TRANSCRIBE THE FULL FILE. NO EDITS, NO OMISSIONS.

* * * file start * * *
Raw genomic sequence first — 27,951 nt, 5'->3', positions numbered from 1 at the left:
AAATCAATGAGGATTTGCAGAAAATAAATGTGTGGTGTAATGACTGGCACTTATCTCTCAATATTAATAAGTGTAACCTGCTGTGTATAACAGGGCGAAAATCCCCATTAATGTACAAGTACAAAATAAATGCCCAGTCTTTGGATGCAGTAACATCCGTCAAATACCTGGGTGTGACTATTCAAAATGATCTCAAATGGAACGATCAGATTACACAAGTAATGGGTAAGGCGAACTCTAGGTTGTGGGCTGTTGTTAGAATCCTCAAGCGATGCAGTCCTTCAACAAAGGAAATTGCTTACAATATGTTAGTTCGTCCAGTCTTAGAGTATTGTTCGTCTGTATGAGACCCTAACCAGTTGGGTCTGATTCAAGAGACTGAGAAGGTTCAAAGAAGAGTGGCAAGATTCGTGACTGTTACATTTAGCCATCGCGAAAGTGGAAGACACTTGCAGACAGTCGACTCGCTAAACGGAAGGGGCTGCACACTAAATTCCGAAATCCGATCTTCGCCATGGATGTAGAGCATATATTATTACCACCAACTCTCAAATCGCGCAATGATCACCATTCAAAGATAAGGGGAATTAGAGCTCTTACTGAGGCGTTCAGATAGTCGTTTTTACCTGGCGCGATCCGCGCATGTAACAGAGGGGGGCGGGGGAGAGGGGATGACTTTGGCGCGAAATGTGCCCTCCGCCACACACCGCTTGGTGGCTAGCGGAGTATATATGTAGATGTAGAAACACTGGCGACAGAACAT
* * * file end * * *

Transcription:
Raw genomic sequence first — 27,951 nt, 5'->3', positions numbered from 1 at the left:
AAATCAATGAGGATTTGCAGAAAATAAATGTGTGGTGTAATGACTGGCACTTATCTCTCAATATTAATAAGTGTAACCTGCTGTGTATAACAGGGCGAAAATCCCCATTAATGTACAAGTACAAAATAAATGCCCAGTCTTTGGATGCAGTAACATCCGTCAAATACCTGGGTGTGACTATTCAAAATGATCTCAAATGGAACGATCAGATTACACAAGTAATGGGTAAGGCGAACTCTAGGTTGTGGGCTGTTGTTAGAATCCTCAAGCGATGCAGTCCTTCAACAAAGGAAATTGCTTACAATATGTTAGTTCGTCCAGTCTTAGAGTATTGTTCGTCTGTATGAGACCCTAACCAGTTGGGTCTGATTCAAGAGACTGAGAAGGTTCAAAGAAGAGTGGCAAGATTCGTGACTGTTACATTTAGCCATCGCGAAAGTGGAAGACACTTGCAGACAGTCGACTCGCTAAACGGAAGGGGCTGCACACTAAATTCCGAAATCCGATCTTCGCCATGGATGTAGAGCATATATTATTACCACCAACTCTCAAATCGCGCAATGATCACCATTCAAAGATAAGGGGAATTAGAGCTCTTACTGAGGCGTTCAGATAGTCGTTTTTACCTGGCGCGATCCGCGCATGTAACAGAGGGGGGCGGGGGAGAGGGGATGACTTTGGCGCGAAATGTGCCCTCCGCCACACACCGCTTGGTGGCTAGCGGAGTATATATGTAGATGTAGAAACACTGGCGACAGAACAT